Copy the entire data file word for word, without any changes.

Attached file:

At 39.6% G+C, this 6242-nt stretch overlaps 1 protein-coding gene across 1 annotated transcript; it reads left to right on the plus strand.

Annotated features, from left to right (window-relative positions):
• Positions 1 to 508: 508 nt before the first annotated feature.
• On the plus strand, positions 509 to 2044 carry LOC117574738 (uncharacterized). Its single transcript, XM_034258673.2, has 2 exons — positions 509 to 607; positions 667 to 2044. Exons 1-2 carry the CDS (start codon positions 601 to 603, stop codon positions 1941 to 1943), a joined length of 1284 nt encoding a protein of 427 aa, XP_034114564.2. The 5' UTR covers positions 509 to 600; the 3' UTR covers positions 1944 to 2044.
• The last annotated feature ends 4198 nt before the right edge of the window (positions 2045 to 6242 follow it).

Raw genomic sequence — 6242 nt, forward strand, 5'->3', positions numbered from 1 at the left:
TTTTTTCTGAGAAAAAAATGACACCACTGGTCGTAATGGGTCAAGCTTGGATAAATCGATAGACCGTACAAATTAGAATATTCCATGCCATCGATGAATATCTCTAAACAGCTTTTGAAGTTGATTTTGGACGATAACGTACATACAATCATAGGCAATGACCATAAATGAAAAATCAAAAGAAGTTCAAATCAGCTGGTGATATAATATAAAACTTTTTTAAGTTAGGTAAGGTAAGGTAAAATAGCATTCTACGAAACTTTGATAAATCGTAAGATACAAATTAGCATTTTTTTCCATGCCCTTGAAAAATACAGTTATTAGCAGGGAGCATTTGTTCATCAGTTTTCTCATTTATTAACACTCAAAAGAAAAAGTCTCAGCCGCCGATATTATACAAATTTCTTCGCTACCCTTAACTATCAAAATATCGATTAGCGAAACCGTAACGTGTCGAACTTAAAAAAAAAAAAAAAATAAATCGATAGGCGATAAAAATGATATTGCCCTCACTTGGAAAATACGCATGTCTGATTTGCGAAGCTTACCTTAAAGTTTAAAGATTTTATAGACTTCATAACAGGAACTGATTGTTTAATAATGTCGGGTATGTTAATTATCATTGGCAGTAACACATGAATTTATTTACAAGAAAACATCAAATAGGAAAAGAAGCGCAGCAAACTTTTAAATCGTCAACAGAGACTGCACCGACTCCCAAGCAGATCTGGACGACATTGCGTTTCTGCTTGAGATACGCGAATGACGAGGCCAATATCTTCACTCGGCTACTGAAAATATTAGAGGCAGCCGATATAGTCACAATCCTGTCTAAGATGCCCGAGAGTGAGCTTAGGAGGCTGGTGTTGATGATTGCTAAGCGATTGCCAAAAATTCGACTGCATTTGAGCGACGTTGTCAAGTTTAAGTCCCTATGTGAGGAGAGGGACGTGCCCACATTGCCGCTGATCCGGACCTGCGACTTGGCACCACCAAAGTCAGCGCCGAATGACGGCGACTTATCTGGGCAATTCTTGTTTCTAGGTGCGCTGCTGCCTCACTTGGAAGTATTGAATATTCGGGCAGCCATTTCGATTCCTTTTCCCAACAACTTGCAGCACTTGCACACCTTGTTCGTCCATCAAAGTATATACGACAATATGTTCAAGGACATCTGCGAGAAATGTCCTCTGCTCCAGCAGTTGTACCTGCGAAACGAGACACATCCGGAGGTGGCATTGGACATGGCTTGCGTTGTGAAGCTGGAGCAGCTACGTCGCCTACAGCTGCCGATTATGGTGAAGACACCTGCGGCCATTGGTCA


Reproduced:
At 39.6% G+C, this 6242-nt stretch overlaps 1 protein-coding gene across 1 annotated transcript; it reads left to right on the plus strand.

Annotated features, from left to right (window-relative positions):
• Positions 1 to 508: 508 nt before the first annotated feature.
• On the plus strand, positions 509 to 2044 carry LOC117574738 (uncharacterized). Its single transcript, XM_034258673.2, has 2 exons — positions 509 to 607; positions 667 to 2044. Exons 1-2 carry the CDS (start codon positions 601 to 603, stop codon positions 1941 to 1943), a joined length of 1284 nt encoding a protein of 427 aa, XP_034114564.2. The 5' UTR covers positions 509 to 600; the 3' UTR covers positions 1944 to 2044.
• The last annotated feature ends 4198 nt before the right edge of the window (positions 2045 to 6242 follow it).

Raw genomic sequence — 6242 nt, forward strand, 5'->3', positions numbered from 1 at the left:
TTTTTTCTGAGAAAAAAATGACACCACTGGTCGTAATGGGTCAAGCTTGGATAAATCGATAGACCGTACAAATTAGAATATTCCATGCCATCGATGAATATCTCTAAACAGCTTTTGAAGTTGATTTTGGACGATAACGTACATACAATCATAGGCAATGACCATAAATGAAAAATCAAAAGAAGTTCAAATCAGCTGGTGATATAATATAAAACTTTTTTAAGTTAGGTAAGGTAAGGTAAAATAGCATTCTACGAAACTTTGATAAATCGTAAGATACAAATTAGCATTTTTTTCCATGCCCTTGAAAAATACAGTTATTAGCAGGGAGCATTTGTTCATCAGTTTTCTCATTTATTAACACTCAAAAGAAAAAGTCTCAGCCGCCGATATTATACAAATTTCTTCGCTACCCTTAACTATCAAAATATCGATTAGCGAAACCGTAACGTGTCGAACTTAAAAAAAAAAAAAAAATAAATCGATAGGCGATAAAAATGATATTGCCCTCACTTGGAAAATACGCATGTCTGATTTGCGAAGCTTACCTTAAAGTTTAAAGATTTTATAGACTTCATAACAGGAACTGATTGTTTAATAATGTCGGGTATGTTAATTATCATTGGCAGTAACACATGAATTTATTTACAAGAAAACATCAAATAGGAAAAGAAGCGCAGCAAACTTTTAAATCGTCAACAGAGACTGCACCGACTCCCAAGCAGATCTGGACGACATTGCGTTTCTGCTTGAGATACGCGAATGACGAGGCCAATATCTTCACTCGGCTACTGAAAATATTAGAGGCAGCCGATATAGTCACAATCCTGTCTAAGATGCCCGAGAGTGAGCTTAGGAGGCTGGTGTTGATGATTGCTAAGCGATTGCCAAAAATTCGACTGCATTTGAGCGACGTTGTCAAGTTTAAGTCCCTATGTGAGGAGAGGGACGTGCCCACATTGCCGCTGATCCGGACCTGCGACTTGGCACCACCAAAGTCAGCGCCGAATGACGGCGACTTATCTGGGCAATTCTTGTTTCTAGGTGCGCTGCTGCCTCACTTGGAAGTATTGAATATTCGGGCAGCCATTTCGATTCCTTTTCCCAACAACTTGCAGCACTTGCACACCTTGTTCGTCCATCAAAGTATATACGACAATATGTTCAAGGACATCTGCGAGAAATGTCCTCTGCTCCAGCAGTTGTACCTGCGAAACGAGACACATCCGGAGGTGGCATTGGACATGGCTTGCGTTGTGAAGCTGGAGCAGCTACGTCGCCTACAGCTGCCGATTATGGTGAAGACACCTGCGGCCATTGGTCA